Video above.

Party Faces: The Best Looks From a Week of Parties

Spring is all about rebirth and growth and yadda yadda: for Manhattan scenesters it’s mainly about ending winter hibernation and hitting the social circuit in order to show off the latest looks. This week was chock full of winsome odes to spring in Manhattan: parties to remind New Yorkers that the High Line will soon be in bloom, events that celebrated spring fashion openings and new spring catalogs and parties that got people excited to shed leggings, overcoats and layers of stuffy winter makeup. Here were some of the freshest beauty takes from this week’s party scene.

image Fresh Face: Unknown Party Person Event: Just a normal Thursday night out. Venue: Avenue Notable Attendees: Wass Stevens, Genevieve Jones. Look: Bold brows get the Factory Girl pairing with a bleach-blond coif, both elements are tres spring, as they say and have been runway mainstays waiting for their springtime devotees. Otherwise, this chick was just trying to pull an Edie Sedgewick. Recommendation: Get heavy brows with a highly pigmented brow shaper like Jean Paul Gaultier Monsier Brow Defining Pencil.

image Fresh Face: Alison Brod and Jennifer Ruff Event: First Bloom Art and Photography Auction to Benefit the Friends of the High Line. Venue: Equinox on 10th Avenue Notable Attendees: David Patrick Columbia, Christian Simonds, Gillian Hearst Simonds. Look: Baring your legs for the first time after a long winter can be scary, but these ladies look as if they’ve been wintering in some tropical local with smooth and tan limbs. Recommendation: Exfoliate your winterized stems with a good body polish like Brown Sugar Body Polish by Fresh. Get glowing with an easy self tanner like Victoria’s Secret Flawless Instant Bronze Body Spray.

image Fresh Face: Ian Cuttler Event: First Bloom Art and Photography Auction to Benefit the Friends of the High Line. Venue: Equinox on 10th Avenue Notable Attendees: David Patrick Columbia, Christian Simonds, Gillian Hearst Simonds. Look: A bold pair of glasses are having a hay-day after dark. Recommendation: Tom Ford’s assortment of interesting frames. If you are bold, opt for the cat-eye cut and really walk with the trend.

image Fresh Face: Noot Seear Event: Fotorelief and a Milk Gallery Project organizes a Picture Saves a Thousand Lives Venue: Milk Studios Notable Attendees: Richard Chai, Lucy McIntyre, Bonnie Morrison, Nicole Trunfio. Look: Noot works the no-makeup makeup look that was big on the spring runways of Tommy Hilfiger, Proenza Schouler, and Tory Burch. Recommendation: M.A.C. Sculpting Powder in Sculpt and bronzer in Matt Bronze.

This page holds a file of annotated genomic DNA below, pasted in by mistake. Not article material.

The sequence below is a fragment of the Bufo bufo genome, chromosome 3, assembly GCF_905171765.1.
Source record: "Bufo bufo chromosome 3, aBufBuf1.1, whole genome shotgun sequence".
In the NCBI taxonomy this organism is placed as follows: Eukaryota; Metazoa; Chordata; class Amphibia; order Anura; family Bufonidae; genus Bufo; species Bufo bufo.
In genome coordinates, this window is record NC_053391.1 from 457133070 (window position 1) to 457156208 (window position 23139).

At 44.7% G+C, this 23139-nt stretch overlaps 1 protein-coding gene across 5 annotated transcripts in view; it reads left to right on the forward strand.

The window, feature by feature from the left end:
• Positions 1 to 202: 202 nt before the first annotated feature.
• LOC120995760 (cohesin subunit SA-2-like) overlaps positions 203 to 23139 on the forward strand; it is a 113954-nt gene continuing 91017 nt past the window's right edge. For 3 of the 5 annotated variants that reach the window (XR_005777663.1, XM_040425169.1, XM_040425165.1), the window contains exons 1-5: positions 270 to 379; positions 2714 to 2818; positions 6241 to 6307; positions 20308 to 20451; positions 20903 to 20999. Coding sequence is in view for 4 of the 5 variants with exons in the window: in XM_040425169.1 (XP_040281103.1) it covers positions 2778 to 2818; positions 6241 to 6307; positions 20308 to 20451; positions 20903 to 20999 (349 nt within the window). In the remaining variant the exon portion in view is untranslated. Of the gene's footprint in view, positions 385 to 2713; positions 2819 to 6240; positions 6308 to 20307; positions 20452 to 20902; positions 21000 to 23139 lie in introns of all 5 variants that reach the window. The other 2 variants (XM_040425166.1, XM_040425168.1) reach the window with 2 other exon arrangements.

image Fresh Face: Stacey Bendet Eisner Event: alice + olivia by Stacey Bendet Shop Opening Venue:Saks Fifth Avenue New York Notable Attendees: Byrdie Bell, Melissa Joan Heart, Tinsley Mortimer, Kat De Luna, Richie Rich. Look: The eternally adorable Bendet adds a youthful edge to a classic alice + olivia frock with a bright hair accessory. The yellow barrette is simple but says a lot about how playful Bendet is when it comes to dressing up. That same irreverence was seen on the Dolce & Gabbana and the Marc by Marc Jacobs runways. Recommendation: Try a whimsical floral clip by Anthropologie or a simple barrette from Ulta in a bright color.

image Fresh Face: Models Michelle Buswell and Tiu Kuik. Event: Akris Hosts New Yorkers For Children Spring Dinner Dance Kick-Off Venue: Akris Notable Attendees: Tinsley Mortimer, Tracy Stern, Lisa Anastos. Look: The two nail proportion. Michelle rocks a voluminous ‘do to balance a lean jumpsuit for a very ’90’s aesthetic while Tiu goes cocktail chic with a slick updo to show off her elegant neck and shoulders. Recommendation: Get big, all-American 90’s volume with Umi volumizing spray. Spritz on damp hair before blow-drying hair upside-down, then from side to side. Accentuate bare shoulders with a highlighting powder. Nars Highlighting Blush usually does the trick (and works for face and body).

image Fresh Face: Harley Viera Newton (with Nicola Vassel, Todd Selby, Harley and Moses Berksom). Event: Todd Selby and Cole Haan Celebrate Their Spring Catalog Venue: 10 Downing Notable Attendees: Lynn Yaeger, Lisa Salzer of Lulu Frost, Mickey Boardman, Bonnie Morrison. Look: Harley gets all spring-y on the retro look by opting for a red stain rather than a pout full of gloopy lip paint. Recommendation: Tarina Tarantino Conditioning Lip Sheen in Paramour has a crazy pop-art red look but takes on the texture of lip conditioner.